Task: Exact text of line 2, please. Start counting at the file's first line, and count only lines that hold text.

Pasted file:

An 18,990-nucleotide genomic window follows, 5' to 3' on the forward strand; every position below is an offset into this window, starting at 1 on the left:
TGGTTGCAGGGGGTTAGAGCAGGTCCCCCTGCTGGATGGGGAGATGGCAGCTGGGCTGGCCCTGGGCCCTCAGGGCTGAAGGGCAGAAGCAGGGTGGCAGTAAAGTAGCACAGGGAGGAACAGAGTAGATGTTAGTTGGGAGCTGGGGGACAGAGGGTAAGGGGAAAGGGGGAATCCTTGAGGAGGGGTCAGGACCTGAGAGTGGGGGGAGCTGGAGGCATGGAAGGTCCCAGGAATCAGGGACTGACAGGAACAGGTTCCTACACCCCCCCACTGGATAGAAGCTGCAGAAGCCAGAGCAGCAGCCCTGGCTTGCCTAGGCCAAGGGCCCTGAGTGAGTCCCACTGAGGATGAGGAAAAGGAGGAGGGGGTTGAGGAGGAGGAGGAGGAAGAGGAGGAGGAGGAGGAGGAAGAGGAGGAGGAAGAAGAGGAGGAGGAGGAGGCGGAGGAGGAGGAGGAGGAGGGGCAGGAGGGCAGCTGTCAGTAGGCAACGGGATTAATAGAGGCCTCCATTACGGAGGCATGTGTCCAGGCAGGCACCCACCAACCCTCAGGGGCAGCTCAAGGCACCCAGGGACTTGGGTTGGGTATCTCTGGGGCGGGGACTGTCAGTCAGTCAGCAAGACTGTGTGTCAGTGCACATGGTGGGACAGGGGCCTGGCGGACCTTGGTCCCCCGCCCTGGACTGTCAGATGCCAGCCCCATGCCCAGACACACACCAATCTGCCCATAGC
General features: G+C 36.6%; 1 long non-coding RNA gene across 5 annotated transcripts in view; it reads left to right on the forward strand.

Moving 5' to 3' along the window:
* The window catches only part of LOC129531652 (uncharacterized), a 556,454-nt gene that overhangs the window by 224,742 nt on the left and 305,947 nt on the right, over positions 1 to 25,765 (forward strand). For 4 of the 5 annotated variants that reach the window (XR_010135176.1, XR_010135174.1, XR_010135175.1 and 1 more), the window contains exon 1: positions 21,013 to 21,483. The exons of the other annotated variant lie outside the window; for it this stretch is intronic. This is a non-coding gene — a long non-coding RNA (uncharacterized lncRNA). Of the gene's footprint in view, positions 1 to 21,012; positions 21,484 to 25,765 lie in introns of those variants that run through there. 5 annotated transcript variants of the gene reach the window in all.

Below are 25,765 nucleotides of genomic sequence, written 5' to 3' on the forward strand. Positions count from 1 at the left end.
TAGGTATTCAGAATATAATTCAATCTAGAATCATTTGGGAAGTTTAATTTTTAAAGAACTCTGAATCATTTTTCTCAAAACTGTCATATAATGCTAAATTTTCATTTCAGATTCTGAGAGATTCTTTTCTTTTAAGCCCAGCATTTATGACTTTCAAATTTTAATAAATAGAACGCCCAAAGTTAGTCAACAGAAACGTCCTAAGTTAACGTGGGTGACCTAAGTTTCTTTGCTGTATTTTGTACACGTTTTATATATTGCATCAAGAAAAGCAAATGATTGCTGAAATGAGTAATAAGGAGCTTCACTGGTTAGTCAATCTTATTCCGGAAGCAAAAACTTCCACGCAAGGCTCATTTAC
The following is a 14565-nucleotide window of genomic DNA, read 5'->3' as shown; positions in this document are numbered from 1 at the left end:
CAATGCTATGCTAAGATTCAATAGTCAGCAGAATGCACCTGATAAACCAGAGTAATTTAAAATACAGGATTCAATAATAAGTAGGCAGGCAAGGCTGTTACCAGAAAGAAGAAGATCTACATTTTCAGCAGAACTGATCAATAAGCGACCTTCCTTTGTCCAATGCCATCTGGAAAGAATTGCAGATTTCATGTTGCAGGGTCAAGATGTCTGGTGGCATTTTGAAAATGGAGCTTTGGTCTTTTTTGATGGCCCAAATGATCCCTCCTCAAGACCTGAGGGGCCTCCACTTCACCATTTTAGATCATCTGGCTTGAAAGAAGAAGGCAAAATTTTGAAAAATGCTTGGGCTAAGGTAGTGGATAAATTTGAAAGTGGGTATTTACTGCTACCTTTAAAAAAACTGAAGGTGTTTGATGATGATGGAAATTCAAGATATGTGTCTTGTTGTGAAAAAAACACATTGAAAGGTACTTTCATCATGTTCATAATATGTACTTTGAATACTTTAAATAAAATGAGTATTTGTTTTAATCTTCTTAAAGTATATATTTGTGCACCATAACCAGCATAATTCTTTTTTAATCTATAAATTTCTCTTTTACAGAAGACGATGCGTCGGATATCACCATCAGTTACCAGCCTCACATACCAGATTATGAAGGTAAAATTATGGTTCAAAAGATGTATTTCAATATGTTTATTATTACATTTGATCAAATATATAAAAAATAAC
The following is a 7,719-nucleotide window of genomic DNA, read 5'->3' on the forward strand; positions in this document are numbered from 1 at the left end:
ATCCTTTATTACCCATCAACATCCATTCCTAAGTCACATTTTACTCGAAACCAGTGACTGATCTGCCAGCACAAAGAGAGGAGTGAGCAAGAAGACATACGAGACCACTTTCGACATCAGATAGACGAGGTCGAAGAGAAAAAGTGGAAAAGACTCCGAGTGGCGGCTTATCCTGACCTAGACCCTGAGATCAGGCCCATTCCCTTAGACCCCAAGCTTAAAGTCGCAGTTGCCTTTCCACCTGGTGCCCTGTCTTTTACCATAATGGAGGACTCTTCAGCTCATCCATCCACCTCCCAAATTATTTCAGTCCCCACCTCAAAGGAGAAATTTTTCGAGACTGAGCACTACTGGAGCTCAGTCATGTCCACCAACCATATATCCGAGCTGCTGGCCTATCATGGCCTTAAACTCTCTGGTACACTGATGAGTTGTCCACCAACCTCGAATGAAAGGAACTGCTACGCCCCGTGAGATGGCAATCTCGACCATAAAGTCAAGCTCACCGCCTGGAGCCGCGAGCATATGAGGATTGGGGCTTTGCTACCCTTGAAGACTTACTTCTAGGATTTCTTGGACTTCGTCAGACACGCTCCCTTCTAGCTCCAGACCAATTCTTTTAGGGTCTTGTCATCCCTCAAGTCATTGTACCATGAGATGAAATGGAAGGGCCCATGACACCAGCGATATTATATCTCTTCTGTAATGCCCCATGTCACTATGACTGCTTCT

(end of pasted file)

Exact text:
TGGTTGCAGGGGGTTAGAGCAGGTCCCCCTGCTGGATGGGGAGATGGCAGCTGGGCTGGCCCTGGGCCCTCAGGGCTGAAGGGCAGAAGCAGGGTGGCAGTAAAGTAGCACAGGGAGGAACAGAGTAGATGTTAGTTGGGAGCTGGGGGACAGAGGGTAAGGGGAAAGGGGGAATCCTTGAGGAGGGGTCAGGACCTGAGAGTGGGGGGAGCTGGAGGCATGGAAGGTCCCAGGAATCAGGGACTGACAGGAACAGGTTCCTACACCCCCCCACTGGATAGAAGCTGCAGAAGCCAGAGCAGCAGCCCTGGCTTGCCTAGGCCAAGGGCCCTGAGTGAGTCCCACTGAGGATGAGGAAAAGGAGGAGGGGGTTGAGGAGGAGGAGGAGGAAGAGGAGGAGGAGGAGGAGGAAGAGGAGGAGGAAGAAGAGGAGGAGGAGGAGGCGGAGGAGGAGGAGGAGGAGGGGCAGGAGGGCAGCTGTCAGTAGGCAACGGGATTAATAGAGGCCTCCATTACGGAGGCATGTGTCCAGGCAGGCACCCACCAACCCTCAGGGGCAGCTCAAGGCACCCAGGGACTTGGGTTGGGTATCTCTGGGGCGGGGACTGTCAGTCAGTCAGCAAGACTGTGTGTCAGTGCACATGGTGGGACAGGGGCCTGGCGGACCTTGGTCCCCCGCCCTGGACTGTCAGATGCCAGCCCCATGCCCAGACACACACCAATCTGCCCATAGC